The exploration of colour is one of the most exciting challenges open to the artist, and we should all be agreed that colour vision is a most exciting stimulus to human emotion. Simply put, the human eye and brain responds to electromagnetic waves within what we know as the visible spectrum. Each colour having its own specific frequency of vibration to which the eye is sensitive. Therefore the colour characteristics of a pigment depend on its ability to reflect and refract light. In otherwords, when white light falls on Cadmium Red for instance a majority of the green and blue/violet frequencies are absorbed and much of the red is reflected from the surface. The colours we see of any object then are those that are not absorbed.
Evidence also suggests that our colour vision is subjective. For instance a grey shape will appear lighter against a black background than when placed against a white background. Similarly, juxtaposed dots of cadmium red and green when brought to a common tone by mixing with white will appear yellow when viewed at a distance. Whereas the mixing of these two colours on the palette will only result in a dull muddy colour. The pointillist technique and impressionists used this knowledge to great effect.
The traditional colour circle has served artists well in the practical application of mixing pigments. Red, Yellow and Blue are regarded as the Primaries from which the secondaries (orange, green and violet) can be mixed. However it should be noted that the secondaries thus obtained are often muddied and lack intensity due to the impurities of the pigments. So if your requirement is a vivid secondary, then you should use the closest purest pigment available and avoid mixing. Each Primary colour has a secondary pair. These are known as "complimentary colours" and they are a constant. Red-green, Blue-orange, Yellow-violet. You will notice that each pairing is gained by mixing two Primaries and pairing it with the third. For instance Blue-orange (Red mixed with Yellow). It sounds simple but in practise is not due to the impurities of pigments and the vast range of Reds and Blues etc can lead to unexpected results. Providing the artist understands the importance of complimentary colours they can then start to wrestle with more important aspects of colour design. For instance, the addition of an intense area of colour may suddenly throw all the earlier work into hues of grey as the eye seeks to find that subjective juxtaposition of contrast and colour.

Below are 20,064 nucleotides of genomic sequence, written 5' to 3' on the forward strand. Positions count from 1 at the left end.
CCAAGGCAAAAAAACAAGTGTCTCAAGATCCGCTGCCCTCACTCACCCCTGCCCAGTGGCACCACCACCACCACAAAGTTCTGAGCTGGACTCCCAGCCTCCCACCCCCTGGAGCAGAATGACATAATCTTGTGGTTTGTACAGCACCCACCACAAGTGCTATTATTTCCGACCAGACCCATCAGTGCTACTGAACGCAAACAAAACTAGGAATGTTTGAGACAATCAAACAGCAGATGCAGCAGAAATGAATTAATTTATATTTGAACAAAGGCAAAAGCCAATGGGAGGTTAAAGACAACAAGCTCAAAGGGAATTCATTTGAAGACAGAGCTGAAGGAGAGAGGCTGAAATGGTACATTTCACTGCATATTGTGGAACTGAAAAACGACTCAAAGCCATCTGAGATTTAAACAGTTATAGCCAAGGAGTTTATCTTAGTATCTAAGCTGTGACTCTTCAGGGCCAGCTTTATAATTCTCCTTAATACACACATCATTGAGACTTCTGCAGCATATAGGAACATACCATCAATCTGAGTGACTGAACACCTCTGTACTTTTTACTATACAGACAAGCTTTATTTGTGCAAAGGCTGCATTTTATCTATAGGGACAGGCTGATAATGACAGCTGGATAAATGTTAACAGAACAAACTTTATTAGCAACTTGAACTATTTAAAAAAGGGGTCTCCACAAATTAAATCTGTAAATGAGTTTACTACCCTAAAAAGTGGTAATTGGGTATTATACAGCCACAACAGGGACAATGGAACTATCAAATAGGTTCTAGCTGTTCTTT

For example: a predominantly red painting may not appear so red in a red room. Understanding the physical properties of colour and the human response can only help you in your choice of pigments.